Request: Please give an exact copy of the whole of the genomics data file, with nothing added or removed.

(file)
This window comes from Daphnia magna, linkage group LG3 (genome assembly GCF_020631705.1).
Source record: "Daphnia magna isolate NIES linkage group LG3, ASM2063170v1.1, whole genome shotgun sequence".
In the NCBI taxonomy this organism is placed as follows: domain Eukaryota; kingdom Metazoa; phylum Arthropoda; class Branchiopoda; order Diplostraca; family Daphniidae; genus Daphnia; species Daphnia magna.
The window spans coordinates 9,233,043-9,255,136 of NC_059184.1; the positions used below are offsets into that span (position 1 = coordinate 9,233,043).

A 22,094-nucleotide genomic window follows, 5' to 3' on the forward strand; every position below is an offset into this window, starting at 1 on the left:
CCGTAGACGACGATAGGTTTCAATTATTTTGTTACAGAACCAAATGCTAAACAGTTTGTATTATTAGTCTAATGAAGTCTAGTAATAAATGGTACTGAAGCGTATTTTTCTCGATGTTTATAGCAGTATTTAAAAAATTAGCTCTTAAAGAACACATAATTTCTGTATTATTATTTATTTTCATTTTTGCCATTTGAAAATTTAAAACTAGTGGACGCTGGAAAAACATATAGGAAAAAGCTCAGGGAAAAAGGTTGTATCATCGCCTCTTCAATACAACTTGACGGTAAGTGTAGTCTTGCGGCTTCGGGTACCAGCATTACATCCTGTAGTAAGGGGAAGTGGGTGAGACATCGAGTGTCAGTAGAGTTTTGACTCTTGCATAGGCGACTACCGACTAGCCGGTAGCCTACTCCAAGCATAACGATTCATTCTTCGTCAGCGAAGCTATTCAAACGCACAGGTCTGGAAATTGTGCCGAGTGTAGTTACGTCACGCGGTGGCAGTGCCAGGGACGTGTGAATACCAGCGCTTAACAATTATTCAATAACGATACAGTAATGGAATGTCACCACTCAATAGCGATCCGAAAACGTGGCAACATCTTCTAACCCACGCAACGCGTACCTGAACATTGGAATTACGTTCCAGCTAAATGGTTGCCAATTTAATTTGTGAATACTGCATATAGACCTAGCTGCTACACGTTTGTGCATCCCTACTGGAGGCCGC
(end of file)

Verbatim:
This window comes from Daphnia magna, linkage group LG3 (genome assembly GCF_020631705.1).
Source record: "Daphnia magna isolate NIES linkage group LG3, ASM2063170v1.1, whole genome shotgun sequence".
In the NCBI taxonomy this organism is placed as follows: domain Eukaryota; kingdom Metazoa; phylum Arthropoda; class Branchiopoda; order Diplostraca; family Daphniidae; genus Daphnia; species Daphnia magna.
The window spans coordinates 9,233,043-9,255,136 of NC_059184.1; the positions used below are offsets into that span (position 1 = coordinate 9,233,043).

A 22,094-nucleotide genomic window follows, 5' to 3' on the forward strand; every position below is an offset into this window, starting at 1 on the left:
CCGTAGACGACGATAGGTTTCAATTATTTTGTTACAGAACCAAATGCTAAACAGTTTGTATTATTAGTCTAATGAAGTCTAGTAATAAATGGTACTGAAGCGTATTTTTCTCGATGTTTATAGCAGTATTTAAAAAATTAGCTCTTAAAGAACACATAATTTCTGTATTATTATTTATTTTCATTTTTGCCATTTGAAAATTTAAAACTAGTGGACGCTGGAAAAACATATAGGAAAAAGCTCAGGGAAAAAGGTTGTATCATCGCCTCTTCAATACAACTTGACGGTAAGTGTAGTCTTGCGGCTTCGGGTACCAGCATTACATCCTGTAGTAAGGGGAAGTGGGTGAGACATCGAGTGTCAGTAGAGTTTTGACTCTTGCATAGGCGACTACCGACTAGCCGGTAGCCTACTCCAAGCATAACGATTCATTCTTCGTCAGCGAAGCTATTCAAACGCACAGGTCTGGAAATTGTGCCGAGTGTAGTTACGTCACGCGGTGGCAGTGCCAGGGACGTGTGAATACCAGCGCTTAACAATTATTCAATAACGATACAGTAATGGAATGTCACCACTCAATAGCGATCCGAAAACGTGGCAACATCTTCTAACCCACGCAACGCGTACCTGAACATTGGAATTACGTTCCAGCTAAATGGTTGCCAATTTAATTTGTGAATACTGCATATAGACCTAGCTGCTACACGTTTGTGCATCCCTACTGGAGGCCGC